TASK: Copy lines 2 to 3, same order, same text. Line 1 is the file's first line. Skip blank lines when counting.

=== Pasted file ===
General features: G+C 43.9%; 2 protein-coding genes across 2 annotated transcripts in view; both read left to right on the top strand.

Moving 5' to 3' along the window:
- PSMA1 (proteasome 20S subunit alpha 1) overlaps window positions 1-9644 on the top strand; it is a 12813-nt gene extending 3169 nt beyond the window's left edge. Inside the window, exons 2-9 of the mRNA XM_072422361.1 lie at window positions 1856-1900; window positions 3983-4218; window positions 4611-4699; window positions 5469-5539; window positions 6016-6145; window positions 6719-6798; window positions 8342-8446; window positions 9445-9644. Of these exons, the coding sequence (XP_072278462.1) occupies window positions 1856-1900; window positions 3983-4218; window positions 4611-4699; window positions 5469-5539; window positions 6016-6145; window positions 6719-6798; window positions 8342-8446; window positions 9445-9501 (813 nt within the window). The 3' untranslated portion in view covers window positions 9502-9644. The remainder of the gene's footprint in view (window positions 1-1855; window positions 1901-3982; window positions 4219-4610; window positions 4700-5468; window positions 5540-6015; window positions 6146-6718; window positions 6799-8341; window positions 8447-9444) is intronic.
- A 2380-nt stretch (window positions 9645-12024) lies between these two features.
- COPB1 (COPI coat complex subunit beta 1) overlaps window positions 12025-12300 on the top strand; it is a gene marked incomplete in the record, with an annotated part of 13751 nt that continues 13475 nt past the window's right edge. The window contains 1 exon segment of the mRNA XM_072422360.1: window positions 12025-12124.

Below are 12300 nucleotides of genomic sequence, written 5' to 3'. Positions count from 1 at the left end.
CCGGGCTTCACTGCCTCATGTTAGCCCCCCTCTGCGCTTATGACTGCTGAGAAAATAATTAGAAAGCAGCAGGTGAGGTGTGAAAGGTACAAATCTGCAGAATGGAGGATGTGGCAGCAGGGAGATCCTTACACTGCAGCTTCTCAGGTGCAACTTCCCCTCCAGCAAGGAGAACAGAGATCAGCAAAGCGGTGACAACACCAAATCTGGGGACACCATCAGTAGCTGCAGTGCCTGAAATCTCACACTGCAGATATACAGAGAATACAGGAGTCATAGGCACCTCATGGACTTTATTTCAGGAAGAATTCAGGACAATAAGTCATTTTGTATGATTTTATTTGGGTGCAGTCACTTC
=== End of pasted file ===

Moving 5' to 3' along the window:
- PSMA1 (proteasome 20S subunit alpha 1) overlaps window positions 1-9644 on the top strand; it is a 12813-nt gene extending 3169 nt beyond the window's left edge. Inside the window, exons 2-9 of the mRNA XM_072422361.1 lie at window positions 1856-1900; window positions 3983-4218; window positions 4611-4699; window positions 5469-5539; window positions 6016-6145; window positions 6719-6798; window positions 8342-8446; window positions 9445-9644. Of these exons, the coding sequence (XP_072278462.1) occupies window positions 1856-1900; window positions 3983-4218; window positions 4611-4699; window positions 5469-5539; window positions 6016-6145; window positions 6719-6798; window positions 8342-8446; window positions 9445-9501 (813 nt within the window). The 3' untranslated portion in view covers window positions 9502-9644. The remainder of the gene's footprint in view (window positions 1-1855; window positions 1901-3982; window positions 4219-4610; window positions 4700-5468; window positions 5540-6015; window positions 6146-6718; window positions 6799-8341; window positions 8447-9444) is intronic.